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Failure and Redemption

May 7th, 2012

“Samson prayed . . ‘Remember me, O God . . strengthen me just once more.’ Judges 16:28 NIV

“If you entertain a wrong appetite for a moment, you may struggle for a lifetime.”

My thoughts and comments today are about “failure and redemption.”

Everybody likes a success story of someone who hits the bottom and fights their way back. Business and sports are filled with such stories, as have been a few marriages and prodigals – individuals who had a golden opportunity, squandered it badly then realized their wasted opportunity, changing their ways before it was too late. Samson’s story is one of those.

Samson is the poster child for failure and redemption. Usually people are prone to linger longer on the down side of a person’s record. Preachers tend to do that with Samson. See Judges 13-16. Why do we have such a fascination with one another’s failures? Heaven weeps over moral and spiritual failures – whether public or private – while we are drawn to read every lurid record of others flaws and failures. And such stories are not hard to come by – politicians in scandals, celebrities in rehab or jail, athletes using performance enhancing drugs, law enforcement breaking laws, corporate leaders ravaging shareholders’ trust, or ministers living immodestly or impurely.

Samson would have been on the front page of the tabloids, big news in the worst ways. Why would he entangle himself in wrong relationships and be attracted to harmful things, distracted from what he should have prized more highly? A valuable life-lesson is this: if you entertain the wrong appetite even for a moment, you can end up struggling with it for a lifetime. How could someone start so miraculously with prophecy and promise spoken over them, yet get himself into such compromising situations?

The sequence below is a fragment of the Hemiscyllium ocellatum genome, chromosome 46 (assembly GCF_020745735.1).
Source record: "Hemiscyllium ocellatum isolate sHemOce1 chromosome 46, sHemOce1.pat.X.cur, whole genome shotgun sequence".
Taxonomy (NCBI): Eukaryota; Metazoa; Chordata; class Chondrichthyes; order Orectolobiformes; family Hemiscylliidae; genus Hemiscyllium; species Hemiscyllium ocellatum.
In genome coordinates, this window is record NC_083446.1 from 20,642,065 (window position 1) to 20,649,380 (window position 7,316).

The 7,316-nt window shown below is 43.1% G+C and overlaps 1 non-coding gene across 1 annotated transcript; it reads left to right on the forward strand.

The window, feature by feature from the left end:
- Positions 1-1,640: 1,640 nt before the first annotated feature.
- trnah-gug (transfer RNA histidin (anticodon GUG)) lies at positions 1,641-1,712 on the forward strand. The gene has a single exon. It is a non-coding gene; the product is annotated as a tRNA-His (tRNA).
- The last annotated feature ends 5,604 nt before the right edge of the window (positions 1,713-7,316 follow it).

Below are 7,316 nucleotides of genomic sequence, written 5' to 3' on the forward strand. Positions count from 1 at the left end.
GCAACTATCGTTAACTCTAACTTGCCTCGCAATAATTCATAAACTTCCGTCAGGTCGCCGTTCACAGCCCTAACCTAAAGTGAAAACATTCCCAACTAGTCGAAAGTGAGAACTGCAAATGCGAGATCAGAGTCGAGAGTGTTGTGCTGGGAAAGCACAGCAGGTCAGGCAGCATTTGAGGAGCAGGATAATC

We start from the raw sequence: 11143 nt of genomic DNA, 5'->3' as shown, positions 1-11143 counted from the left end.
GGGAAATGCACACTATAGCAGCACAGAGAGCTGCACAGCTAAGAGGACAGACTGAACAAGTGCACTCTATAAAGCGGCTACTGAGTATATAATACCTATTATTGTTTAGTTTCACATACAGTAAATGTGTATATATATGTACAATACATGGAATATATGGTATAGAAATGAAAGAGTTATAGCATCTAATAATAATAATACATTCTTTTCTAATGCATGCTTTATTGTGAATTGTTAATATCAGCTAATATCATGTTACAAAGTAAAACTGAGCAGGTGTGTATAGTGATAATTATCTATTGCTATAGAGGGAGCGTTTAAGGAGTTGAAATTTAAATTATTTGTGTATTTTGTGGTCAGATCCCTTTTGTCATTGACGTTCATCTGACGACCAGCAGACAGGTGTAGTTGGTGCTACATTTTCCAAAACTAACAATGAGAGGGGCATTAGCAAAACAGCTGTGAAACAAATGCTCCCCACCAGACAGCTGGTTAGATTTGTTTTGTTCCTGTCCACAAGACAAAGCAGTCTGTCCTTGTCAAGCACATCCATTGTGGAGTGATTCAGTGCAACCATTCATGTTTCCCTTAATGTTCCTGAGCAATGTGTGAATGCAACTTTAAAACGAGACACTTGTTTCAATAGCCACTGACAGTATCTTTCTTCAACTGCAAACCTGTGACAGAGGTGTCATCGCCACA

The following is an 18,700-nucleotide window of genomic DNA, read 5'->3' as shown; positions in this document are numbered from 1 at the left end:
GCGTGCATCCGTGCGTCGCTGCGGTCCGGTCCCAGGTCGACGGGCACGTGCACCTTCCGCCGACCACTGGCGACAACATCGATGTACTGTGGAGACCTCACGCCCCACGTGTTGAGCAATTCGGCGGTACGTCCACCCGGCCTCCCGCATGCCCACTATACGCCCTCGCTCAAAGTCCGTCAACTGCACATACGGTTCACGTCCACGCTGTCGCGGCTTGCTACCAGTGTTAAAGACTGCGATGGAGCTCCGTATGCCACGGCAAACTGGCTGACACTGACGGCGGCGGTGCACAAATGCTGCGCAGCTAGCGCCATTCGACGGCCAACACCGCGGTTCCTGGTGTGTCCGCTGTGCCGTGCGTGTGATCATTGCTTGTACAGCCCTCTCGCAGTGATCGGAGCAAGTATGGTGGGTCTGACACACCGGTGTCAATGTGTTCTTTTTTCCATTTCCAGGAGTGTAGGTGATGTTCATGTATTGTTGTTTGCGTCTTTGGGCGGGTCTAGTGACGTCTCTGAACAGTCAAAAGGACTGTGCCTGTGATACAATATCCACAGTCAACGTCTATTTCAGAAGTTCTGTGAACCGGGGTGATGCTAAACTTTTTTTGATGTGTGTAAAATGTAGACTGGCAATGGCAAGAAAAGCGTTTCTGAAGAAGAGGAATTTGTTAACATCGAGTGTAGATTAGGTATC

Samson had Godly parents and a great beginning. He was called by God as a deliverer, blessed with unusual spiritual and physical strength. But he chose to companion with the ungodly Philistines, consort with harlots, use his strength and gifts for others’ amusement, and broke sacred vows to his parents, nation, and God. But there is always a price to be paid – often a very high price, occasionally in a very great and public shame.

As a young teen, I heard my Dad quote a Scripture that caught my attention, “You may be sure your sins will find you out.” Numbers 32:23 NIV. There have been moments in my life when the Holy Spirit has whispered that verse to my heart when I needed to hear it most, and for which I am grateful. Solomon wrote, “Through the fear of the Lord a man avoids evil.” Proverbs 16:6 NIV.

Like Jesus’ story of the Prodigal – and stories of a lot of others, such as Abraham, Moses, Jonah, Saul, David, Simon Peter, Paul – Samson’s story ended up in Heaven’s history book, not in trashy tabloids. Read Hebrews 11:32. The end of his story was told in the language of God’s grace, not his own shame. Just like yours may have been, or could still be. That’s why they call grace amazing! Samson’s ultimate comeback was greater than his public collapse.

Samson remembered his beginnings and prayed, “Lord, remember me, and strengthen me once more . . thus he killed many more [Philistines] when he died than while he lived.” Judges 16:28/30 NIV. And the Lord remembered Samson; He will do the same for you! God doesn’t throw you away when you feel like you have, or others would. He remembers you, when you remember Him. In God’s love, there remains a place of grace for you.

My prayer for you today is that you never forget there is a path home to God’s grace.

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